Prototyping Augmented Reality

Something that really frustrates me is that, while I’m excited about the potential AR has for storytelling, I don’t feel like I have really great AR experiences that I can point people to.

We know that AR is great for taking a selfie with a Pikachu and it’s pretty good at measuring spaces (as long as your room is really well lit and your phone is fully charged) but beyond that, we’re really still figuring it out. Because we’re in such an early stage of defining the paradigms and patterns that make compelling AR content, it’s important to have tools and techniques that allow you to quickly evaluate your ideas and iterate on them. At Knight Lab, we use a combination of 2D and 3D tools to test our AR design hypotheses. This gives us the opportunity to test concepts and refine them before we’ve invested significant resources.

A paper prototype is the easiest and most accessible way to begin bringing your ideas into the world. Paper is cheap and convenient. Collaborators don’t need to learn how to use a new tool or technology before contributing to a paper prototype. However, paper can only get you so far when you’re working in AR because it lacks the ability to convey information about depth and three dimensionality. Working on paper also encourages you to think in frames. You might think this is ok for mobile AR, since the AR content you’ll be looking at will be framed by your phone’s screen. But, the frame in mobile AR is kind of a lie. In mobile AR, the user decides where to put the camera. If you spend significant time prototyping with a static, framed tool like a piece of paper, it’s natural to fall into the trap of designing beautifully composed vignettes that might never be viewed from your intended angle. To encourage your team to think about an AR experience as something that can be approached from infinite perspectives, it’s sometimes helpful to make cut outs in the dimensions of common phones and look through them while walking around the space where you intend to generate your AR experience.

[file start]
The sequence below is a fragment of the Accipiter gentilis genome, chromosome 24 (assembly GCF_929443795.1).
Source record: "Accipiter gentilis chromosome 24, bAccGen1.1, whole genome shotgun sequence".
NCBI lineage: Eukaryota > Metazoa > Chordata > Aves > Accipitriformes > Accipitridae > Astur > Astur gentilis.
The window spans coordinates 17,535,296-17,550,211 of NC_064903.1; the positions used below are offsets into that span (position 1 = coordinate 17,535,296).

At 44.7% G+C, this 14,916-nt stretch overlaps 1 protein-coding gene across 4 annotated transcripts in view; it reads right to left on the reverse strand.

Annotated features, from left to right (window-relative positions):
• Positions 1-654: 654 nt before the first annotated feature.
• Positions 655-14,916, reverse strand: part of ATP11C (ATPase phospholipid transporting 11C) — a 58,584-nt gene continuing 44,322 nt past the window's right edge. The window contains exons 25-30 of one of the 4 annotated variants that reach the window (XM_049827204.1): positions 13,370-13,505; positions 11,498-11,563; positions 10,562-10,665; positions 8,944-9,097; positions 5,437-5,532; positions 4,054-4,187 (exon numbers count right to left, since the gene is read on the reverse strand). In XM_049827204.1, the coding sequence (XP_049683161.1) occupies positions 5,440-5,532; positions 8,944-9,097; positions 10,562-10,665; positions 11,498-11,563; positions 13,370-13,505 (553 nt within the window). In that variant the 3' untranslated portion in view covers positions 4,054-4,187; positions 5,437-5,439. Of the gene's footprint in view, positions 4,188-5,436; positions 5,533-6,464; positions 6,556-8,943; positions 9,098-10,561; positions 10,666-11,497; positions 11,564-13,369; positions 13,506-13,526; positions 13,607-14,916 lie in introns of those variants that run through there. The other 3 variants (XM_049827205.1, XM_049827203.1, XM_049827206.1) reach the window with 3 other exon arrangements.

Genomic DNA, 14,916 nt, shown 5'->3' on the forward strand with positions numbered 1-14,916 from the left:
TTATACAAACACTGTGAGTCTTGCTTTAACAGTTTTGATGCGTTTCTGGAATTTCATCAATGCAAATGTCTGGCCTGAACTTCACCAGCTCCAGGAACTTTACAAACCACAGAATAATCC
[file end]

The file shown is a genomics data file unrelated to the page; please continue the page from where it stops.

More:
VR tools can also be useful for prototyping AR experiences, especially if you’re going to be modeling your own 3D content. Apps like Google Blocks and Tilt Brush allow you to quickly produce create 3D content and walk around it in 6 degrees of freedom. You can even take a 360° photo of the place where your content will be triggered and set it as your background in Tilt Brush. However, a VR prototype isn’t very easy to share and walking around with a heavy headset strapped to your face is a fundamentally different experience than being outside with your phone. VR is a great tool for experimenting with 3D assets, but it isn’t ideally suited for prototyping the overall vibe of a large scale AR project.

A screenshot of the Vuforia app triggering with a marker inside Knight Lab.
This 3D model might augment the succulent garden on the roof of the Ellis Arts and Recreation Center in Bronzeville. Here we use a VuMark marker to preview it in Knight Lab.
While working on a recent project we discovered that AR markers are a useful prototyping tool because they allow you to quickly add, delete and reorder scenes. Instead of using GPS, marker based AR relies on your phone scanning an image in order to generate an AR experience. While a GPS based experience might feel more “magic” to the user, it’s also a lot less reliable. This is especially true indoors.

This past spring, we collaborated with community members from Chicago’s Bronzeville and Pilsen neighborhoods to prototype a mobile AR app to help users discover the history, culture and environment of those neighborhoods. This prototype needed to fulfill many different functions for many different people. We needed to demonstrate the value of investing in Augmented Reality to potential funders with little experience with in immersive media. We also needed to represent the multilayered story our community partners who wanted to tell about their neighborhoods. Additionally, the project spanned a large geographic area--one that was about 18 miles from our lab in Evanston. Using markers allowed us to build an experience that was portable and gave a clear representation of both the possibilities of the technology and the content. Since you can recreate a marker based experience anywhere you have a set of markers, we could iterate on it from campus and it could also be recreated in a potential funder’s office. The lightweight nature of markers is useful for user studies, too. If a user’s attention is lagging, you can just pull markers out of their path. Think a certain AR event might be better in a different location? You can just swap the marker, there’s no need to open up Unity and build a new version of your app.

These are a few techniques that have worked for us but we’d love to know how you’re working in AR. Do you have a workflow that really works for you? Have you checked out any of the brand new prototyping tools? Send us an email at

About the author

Rebecca Poulson


Rebecca leads AR/VR projects at Knight Lab. In addition to being a software developer and playwright, Rebecca is an Oculus Launchpad Fellow and Mozilla Tech Speaker. She has taught WebVR workshops on three continents.

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